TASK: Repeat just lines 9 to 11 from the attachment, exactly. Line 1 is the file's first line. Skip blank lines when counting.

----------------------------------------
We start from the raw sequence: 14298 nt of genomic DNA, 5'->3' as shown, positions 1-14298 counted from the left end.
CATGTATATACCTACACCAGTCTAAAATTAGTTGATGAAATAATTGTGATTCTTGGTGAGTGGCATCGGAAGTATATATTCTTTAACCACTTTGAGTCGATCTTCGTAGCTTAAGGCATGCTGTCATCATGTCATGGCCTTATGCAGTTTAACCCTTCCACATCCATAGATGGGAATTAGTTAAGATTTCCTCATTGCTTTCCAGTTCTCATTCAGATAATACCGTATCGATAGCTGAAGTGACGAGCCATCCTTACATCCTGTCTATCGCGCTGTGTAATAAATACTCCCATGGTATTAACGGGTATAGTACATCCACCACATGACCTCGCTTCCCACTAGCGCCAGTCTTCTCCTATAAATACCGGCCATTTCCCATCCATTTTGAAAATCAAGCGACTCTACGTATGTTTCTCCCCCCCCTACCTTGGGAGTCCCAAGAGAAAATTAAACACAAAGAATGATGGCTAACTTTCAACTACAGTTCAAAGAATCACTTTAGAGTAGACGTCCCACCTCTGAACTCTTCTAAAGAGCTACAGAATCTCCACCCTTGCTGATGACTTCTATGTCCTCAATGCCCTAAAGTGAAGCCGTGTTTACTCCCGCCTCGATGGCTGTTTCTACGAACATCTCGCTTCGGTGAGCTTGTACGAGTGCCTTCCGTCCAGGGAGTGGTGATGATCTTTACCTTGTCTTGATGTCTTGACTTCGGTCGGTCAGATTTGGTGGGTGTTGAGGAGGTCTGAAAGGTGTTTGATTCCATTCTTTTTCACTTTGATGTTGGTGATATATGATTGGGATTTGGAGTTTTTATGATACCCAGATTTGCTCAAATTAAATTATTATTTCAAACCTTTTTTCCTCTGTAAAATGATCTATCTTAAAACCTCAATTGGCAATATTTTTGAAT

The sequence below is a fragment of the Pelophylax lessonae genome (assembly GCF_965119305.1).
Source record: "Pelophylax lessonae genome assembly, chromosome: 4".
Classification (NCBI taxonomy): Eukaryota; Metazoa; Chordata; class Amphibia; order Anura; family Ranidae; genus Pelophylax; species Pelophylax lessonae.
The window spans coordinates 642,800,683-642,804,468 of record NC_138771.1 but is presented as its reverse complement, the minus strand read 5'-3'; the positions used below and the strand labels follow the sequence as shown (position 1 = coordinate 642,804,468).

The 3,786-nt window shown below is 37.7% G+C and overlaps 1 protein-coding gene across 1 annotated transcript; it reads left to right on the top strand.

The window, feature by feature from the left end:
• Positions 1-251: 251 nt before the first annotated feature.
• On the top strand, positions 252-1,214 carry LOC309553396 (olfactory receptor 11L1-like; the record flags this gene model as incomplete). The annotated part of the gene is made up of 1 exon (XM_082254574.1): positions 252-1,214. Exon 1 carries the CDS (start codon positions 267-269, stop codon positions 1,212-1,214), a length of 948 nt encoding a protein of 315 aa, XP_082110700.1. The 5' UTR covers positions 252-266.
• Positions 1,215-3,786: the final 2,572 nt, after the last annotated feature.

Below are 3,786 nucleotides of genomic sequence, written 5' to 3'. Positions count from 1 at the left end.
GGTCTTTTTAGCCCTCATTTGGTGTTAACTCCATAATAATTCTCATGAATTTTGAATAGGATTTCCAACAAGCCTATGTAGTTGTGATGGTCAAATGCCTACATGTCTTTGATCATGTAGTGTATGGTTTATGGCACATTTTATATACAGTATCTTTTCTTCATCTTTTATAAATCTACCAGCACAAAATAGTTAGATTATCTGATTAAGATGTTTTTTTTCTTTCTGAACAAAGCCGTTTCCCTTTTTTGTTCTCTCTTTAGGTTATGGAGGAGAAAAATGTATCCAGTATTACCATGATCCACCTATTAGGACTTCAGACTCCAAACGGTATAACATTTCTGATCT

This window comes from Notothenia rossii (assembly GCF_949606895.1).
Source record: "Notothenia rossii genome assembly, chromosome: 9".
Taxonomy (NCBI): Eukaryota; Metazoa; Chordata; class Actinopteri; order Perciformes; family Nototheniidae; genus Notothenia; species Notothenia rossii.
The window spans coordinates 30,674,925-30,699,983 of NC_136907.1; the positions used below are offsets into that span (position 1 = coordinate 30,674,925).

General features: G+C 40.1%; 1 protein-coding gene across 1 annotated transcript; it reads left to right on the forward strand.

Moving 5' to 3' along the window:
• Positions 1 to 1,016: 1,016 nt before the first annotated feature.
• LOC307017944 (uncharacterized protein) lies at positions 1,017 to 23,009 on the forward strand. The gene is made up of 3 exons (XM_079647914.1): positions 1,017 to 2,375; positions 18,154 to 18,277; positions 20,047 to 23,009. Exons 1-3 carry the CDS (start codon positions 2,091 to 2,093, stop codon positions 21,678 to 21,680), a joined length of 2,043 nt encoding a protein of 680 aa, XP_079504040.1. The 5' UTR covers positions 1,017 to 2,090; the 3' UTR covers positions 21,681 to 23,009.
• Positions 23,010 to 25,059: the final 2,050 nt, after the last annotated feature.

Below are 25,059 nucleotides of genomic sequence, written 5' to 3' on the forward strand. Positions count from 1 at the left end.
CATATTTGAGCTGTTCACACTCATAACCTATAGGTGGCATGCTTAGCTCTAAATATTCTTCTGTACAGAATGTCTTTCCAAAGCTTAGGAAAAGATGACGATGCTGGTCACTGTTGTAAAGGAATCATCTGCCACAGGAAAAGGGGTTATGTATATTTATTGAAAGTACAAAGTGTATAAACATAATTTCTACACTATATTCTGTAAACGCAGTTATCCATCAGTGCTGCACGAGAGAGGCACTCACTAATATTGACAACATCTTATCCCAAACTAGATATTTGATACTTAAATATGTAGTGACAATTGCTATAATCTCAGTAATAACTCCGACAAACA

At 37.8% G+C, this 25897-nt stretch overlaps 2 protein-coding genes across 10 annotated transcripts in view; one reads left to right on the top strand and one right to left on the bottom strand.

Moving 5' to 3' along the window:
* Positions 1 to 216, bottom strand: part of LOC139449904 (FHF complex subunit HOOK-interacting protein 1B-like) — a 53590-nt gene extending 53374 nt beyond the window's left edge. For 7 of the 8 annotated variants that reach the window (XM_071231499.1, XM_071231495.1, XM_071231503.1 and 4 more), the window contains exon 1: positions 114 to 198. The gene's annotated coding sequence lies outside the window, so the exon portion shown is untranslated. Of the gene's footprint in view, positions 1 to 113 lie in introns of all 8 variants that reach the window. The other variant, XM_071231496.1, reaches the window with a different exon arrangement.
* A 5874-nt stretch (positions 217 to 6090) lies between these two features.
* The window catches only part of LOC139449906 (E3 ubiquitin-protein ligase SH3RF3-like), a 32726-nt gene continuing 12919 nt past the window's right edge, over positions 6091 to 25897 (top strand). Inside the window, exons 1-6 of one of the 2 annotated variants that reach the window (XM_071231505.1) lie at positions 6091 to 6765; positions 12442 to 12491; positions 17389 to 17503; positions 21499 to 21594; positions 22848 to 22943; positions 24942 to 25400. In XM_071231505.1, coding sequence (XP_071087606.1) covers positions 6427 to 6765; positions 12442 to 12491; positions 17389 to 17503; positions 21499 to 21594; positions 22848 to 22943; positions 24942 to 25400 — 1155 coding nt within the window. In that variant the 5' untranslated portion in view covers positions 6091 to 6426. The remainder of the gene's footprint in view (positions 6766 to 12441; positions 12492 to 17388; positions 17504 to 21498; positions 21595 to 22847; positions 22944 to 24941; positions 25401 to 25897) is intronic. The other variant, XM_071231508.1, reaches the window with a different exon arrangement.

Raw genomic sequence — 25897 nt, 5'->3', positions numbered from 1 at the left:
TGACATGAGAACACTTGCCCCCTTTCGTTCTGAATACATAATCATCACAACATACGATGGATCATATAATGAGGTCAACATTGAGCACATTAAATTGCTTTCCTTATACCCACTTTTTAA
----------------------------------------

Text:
• Positions 1-251: 251 nt before the first annotated feature.
• On the top strand, positions 252-1,214 carry LOC309553396 (olfactory receptor 11L1-like; the record flags this gene model as incomplete). The annotated part of the gene is made up of 1 exon (XM_082254574.1): positions 252-1,214. Exon 1 carries the CDS (start codon positions 267-269, stop codon positions 1,212-1,214), a length of 948 nt encoding a protein of 315 aa, XP_082110700.1. The 5' UTR covers positions 252-266.
• Positions 1,215-3,786: the final 2,572 nt, after the last annotated feature.